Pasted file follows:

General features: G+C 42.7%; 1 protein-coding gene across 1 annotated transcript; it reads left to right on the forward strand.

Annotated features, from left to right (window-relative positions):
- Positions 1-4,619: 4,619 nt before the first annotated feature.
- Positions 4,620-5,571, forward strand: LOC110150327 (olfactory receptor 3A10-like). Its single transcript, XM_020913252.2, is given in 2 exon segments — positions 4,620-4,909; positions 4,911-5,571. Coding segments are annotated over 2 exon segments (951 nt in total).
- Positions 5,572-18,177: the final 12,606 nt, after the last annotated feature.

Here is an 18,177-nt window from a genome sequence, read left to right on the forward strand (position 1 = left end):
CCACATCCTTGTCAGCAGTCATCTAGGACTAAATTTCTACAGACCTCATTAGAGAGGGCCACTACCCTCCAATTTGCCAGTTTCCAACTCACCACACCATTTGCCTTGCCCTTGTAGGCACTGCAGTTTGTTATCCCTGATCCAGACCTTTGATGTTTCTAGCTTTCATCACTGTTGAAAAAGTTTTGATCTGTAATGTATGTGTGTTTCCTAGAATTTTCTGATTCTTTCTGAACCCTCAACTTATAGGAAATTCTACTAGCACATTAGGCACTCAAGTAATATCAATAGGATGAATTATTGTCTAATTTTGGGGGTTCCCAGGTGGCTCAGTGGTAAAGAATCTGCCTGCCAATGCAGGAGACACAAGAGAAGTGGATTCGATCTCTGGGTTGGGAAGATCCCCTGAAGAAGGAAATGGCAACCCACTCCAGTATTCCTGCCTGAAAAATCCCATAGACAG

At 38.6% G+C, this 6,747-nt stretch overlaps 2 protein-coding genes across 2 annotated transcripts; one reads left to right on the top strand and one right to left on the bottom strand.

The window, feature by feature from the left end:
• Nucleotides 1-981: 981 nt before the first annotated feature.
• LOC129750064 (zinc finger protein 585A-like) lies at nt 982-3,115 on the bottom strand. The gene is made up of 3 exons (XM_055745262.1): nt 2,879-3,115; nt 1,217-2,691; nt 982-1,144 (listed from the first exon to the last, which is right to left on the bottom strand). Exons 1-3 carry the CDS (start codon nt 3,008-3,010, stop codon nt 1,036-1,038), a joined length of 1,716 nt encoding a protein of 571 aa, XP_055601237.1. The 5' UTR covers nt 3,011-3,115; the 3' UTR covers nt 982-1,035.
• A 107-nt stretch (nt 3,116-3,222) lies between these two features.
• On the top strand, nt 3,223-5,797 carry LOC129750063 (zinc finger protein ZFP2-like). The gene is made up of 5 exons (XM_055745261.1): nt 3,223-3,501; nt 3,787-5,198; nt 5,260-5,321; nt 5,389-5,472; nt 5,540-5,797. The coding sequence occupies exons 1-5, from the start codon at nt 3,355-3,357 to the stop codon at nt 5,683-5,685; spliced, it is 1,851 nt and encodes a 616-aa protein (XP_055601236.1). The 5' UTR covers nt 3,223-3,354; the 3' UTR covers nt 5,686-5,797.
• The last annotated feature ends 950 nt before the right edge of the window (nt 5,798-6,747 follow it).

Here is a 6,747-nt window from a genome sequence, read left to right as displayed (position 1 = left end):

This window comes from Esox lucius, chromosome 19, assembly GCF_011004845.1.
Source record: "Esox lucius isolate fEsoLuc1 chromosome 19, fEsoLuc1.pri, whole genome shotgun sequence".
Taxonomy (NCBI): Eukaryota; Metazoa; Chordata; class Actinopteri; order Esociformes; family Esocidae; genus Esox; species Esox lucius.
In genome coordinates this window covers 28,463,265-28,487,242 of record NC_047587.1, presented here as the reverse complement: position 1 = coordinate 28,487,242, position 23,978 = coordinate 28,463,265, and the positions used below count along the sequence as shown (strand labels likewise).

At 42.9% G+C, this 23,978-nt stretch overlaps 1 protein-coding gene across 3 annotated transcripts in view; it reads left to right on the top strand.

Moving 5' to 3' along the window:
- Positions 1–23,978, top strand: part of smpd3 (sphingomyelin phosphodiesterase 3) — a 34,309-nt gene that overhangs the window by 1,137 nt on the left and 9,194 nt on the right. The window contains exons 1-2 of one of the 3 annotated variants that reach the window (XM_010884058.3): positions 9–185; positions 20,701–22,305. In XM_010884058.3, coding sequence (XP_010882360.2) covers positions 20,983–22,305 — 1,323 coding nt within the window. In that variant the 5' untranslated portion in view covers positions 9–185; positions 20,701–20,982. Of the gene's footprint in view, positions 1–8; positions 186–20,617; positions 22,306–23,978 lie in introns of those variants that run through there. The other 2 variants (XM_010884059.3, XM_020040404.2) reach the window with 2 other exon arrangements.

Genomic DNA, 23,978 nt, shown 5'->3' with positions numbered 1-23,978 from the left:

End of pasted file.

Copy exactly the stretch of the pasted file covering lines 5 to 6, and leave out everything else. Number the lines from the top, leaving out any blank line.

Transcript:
- Positions 5,572-18,177: the final 12,606 nt, after the last annotated feature.

Here is an 18,177-nt window from a genome sequence, read left to right on the forward strand (position 1 = left end):